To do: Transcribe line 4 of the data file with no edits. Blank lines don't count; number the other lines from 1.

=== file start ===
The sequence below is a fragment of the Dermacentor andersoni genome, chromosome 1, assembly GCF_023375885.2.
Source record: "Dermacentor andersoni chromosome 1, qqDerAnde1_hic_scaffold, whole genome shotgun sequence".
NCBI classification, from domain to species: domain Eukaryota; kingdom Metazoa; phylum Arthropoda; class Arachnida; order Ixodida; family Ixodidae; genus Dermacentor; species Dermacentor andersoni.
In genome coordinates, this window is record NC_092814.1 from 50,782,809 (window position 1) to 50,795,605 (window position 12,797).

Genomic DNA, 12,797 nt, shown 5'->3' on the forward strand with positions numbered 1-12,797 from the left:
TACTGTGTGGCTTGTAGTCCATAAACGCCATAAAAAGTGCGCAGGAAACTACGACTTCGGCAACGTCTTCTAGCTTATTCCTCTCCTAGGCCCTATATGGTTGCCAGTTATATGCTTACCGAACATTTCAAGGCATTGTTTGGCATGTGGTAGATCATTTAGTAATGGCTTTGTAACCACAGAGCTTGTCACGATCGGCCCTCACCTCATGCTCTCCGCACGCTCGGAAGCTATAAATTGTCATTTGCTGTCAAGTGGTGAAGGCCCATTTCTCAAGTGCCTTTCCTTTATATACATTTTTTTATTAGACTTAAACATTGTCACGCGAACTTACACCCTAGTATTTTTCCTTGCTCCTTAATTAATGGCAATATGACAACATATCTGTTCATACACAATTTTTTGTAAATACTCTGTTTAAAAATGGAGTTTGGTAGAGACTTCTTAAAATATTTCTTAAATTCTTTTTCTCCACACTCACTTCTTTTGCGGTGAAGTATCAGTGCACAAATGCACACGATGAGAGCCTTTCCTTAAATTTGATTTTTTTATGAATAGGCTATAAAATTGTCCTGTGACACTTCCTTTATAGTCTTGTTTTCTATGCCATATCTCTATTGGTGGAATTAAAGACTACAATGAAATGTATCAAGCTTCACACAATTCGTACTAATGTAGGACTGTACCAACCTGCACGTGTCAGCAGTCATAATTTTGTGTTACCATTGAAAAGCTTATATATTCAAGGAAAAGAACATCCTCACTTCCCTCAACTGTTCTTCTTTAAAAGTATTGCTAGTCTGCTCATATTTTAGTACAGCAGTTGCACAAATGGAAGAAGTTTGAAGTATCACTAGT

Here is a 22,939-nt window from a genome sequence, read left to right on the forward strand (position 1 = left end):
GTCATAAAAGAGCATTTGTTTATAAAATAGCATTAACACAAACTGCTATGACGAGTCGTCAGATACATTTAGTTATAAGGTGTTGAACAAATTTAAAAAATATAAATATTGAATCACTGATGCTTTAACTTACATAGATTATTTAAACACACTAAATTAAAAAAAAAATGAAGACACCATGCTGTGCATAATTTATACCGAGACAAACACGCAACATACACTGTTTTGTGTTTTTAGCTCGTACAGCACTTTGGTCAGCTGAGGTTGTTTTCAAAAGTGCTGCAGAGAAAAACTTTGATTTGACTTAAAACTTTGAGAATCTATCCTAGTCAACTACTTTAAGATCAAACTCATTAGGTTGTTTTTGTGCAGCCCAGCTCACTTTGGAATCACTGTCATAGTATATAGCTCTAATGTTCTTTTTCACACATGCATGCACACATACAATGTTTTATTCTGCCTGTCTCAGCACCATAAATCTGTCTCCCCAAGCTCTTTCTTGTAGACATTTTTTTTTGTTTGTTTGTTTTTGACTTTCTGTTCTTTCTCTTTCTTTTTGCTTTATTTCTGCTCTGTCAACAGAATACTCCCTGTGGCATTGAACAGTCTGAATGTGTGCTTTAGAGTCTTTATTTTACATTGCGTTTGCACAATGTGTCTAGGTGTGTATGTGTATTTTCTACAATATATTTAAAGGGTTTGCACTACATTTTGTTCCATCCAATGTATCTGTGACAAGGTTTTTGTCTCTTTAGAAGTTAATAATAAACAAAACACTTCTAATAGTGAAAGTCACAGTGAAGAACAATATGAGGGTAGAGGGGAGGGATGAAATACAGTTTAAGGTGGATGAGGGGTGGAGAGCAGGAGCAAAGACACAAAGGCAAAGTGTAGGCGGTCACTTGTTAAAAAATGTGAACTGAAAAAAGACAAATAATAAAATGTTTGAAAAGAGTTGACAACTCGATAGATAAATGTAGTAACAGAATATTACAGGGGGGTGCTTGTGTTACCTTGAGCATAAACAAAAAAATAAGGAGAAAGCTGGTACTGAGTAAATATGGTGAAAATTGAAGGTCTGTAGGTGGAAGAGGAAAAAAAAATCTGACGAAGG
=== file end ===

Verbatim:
In genome coordinates, this window is record NC_092814.1 from 50,782,809 (window position 1) to 50,795,605 (window position 12,797).